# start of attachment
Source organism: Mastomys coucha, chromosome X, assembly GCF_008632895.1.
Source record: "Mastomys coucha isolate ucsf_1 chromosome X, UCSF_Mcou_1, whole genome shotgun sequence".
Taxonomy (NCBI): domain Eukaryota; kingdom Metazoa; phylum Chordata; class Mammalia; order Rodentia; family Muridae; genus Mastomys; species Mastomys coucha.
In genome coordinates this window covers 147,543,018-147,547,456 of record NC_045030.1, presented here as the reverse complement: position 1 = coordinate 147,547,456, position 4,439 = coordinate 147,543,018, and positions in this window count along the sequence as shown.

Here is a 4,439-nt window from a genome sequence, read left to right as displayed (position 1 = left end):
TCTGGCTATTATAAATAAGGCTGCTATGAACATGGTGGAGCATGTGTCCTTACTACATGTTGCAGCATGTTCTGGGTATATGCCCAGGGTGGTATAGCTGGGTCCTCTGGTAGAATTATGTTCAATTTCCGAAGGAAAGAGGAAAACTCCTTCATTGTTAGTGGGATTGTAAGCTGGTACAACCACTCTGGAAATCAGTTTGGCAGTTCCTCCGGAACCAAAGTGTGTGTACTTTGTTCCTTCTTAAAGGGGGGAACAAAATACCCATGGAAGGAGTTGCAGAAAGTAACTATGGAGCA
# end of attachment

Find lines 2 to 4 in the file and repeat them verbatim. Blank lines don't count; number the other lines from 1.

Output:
Source record: "Mastomys coucha isolate ucsf_1 chromosome X, UCSF_Mcou_1, whole genome shotgun sequence".
Taxonomy (NCBI): domain Eukaryota; kingdom Metazoa; phylum Chordata; class Mammalia; order Rodentia; family Muridae; genus Mastomys; species Mastomys coucha.
In genome coordinates this window covers 147,543,018-147,547,456 of record NC_045030.1, presented here as the reverse complement: position 1 = coordinate 147,547,456, position 4,439 = coordinate 147,543,018, and positions in this window count along the sequence as shown.